THINGS TO SEE AND DO The Hare and Hound in Wyke Green, Osterley, is surrounded for the most part by green fields giving it the feel of a country pub. You can eat outside in good weather and it has a play area to keep the children entertained. On the banks of the Thames and a stone’s throw from Syon Park is The London Apprentice at 62 Church Street, Isleworth. It’s a great location to go for a drink and take in the wonderful scenery of the Thames as the ducks and swans float by. At 22 Market Place, Brentford, is The Weir Bar, the place where landscape painter Turner lived as a child. Situated beside the River Brent, this gastropub has a heated riverside garden and offers tables for both the casual drinker and the formal diner. Its menu boasts of its ethos for using locally sourced, seasonal produce and of its wide range of European draught lagers, ales and beers.
The Weir, Brentford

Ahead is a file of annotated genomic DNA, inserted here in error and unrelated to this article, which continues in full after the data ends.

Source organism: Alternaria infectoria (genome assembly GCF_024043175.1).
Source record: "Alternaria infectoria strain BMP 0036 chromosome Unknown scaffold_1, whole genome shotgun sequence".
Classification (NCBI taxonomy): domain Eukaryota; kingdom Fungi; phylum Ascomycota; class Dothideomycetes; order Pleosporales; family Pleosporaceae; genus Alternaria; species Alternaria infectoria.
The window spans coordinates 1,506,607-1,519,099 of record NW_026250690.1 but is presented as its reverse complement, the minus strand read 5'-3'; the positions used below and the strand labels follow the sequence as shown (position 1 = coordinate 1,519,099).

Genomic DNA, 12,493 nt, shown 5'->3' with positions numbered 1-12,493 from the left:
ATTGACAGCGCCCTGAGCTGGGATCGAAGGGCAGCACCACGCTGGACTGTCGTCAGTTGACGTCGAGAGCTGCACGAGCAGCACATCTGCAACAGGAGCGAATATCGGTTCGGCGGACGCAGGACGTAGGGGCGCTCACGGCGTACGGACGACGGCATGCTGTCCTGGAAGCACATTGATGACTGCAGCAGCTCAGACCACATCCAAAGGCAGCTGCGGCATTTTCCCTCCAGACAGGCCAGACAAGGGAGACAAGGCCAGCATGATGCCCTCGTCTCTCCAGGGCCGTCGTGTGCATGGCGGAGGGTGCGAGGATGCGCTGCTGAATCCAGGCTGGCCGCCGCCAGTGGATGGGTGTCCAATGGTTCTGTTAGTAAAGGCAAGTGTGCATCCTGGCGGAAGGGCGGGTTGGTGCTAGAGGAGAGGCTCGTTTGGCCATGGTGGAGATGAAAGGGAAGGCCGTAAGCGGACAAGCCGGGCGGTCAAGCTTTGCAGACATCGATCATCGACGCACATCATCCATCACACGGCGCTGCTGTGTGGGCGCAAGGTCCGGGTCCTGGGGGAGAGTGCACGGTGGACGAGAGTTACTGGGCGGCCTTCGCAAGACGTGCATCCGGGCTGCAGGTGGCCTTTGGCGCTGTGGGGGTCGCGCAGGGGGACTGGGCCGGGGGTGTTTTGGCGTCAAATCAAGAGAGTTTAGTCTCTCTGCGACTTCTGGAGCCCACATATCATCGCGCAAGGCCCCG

The Old Fire Station, Brentford
The beautiful red-brick building that is The Old Fire Station, at 55 Brentford High Street, has a Cuban bar downstairs and a Persian restaurant upstairs. The restaurant serves typical Persian food of rice with grilled meats and fish flavoured with saffron, lemon and cinnamon and bread freshly baked on the premises, while the bar serves great mojitos. Look out for its Spirited Sundays when it offers two spirit drinks for the price of one and the same deal for its cocktails on Thirsty Tuesdays. In Chiswick, at 15 Strand on the Green, is the Grade II listed, pretty Thames-side pub the Bull’s Head. Rumoured to be the site of Cromwell’s headquarters during the Civil War, the newer 18th century pub that now
The Bull’s Head, Chiswick
stands there has beamed rooms, creaky floorboards and nooks and crannies. Part of the Chef and Brewer chain it serves twists on classic dishes as well as traditional pub grub. Just along the road at number 27 is City Barge, the historic 14th century pub with a panelled dining room, traditional bar and seats beside the river. Known for its great food, British fish and seafood is its main focus with craft beers and lagers on tap. The Italian Job, at 13 Devonshire Road, is Britain’s first Italian craft beer pub. It offers a dozen micro beers in not just halves but three-quarter pint measures too as a countermeasure to the strength of some of its brews. Its growing popularity often sees its customers spill out onto the pavement.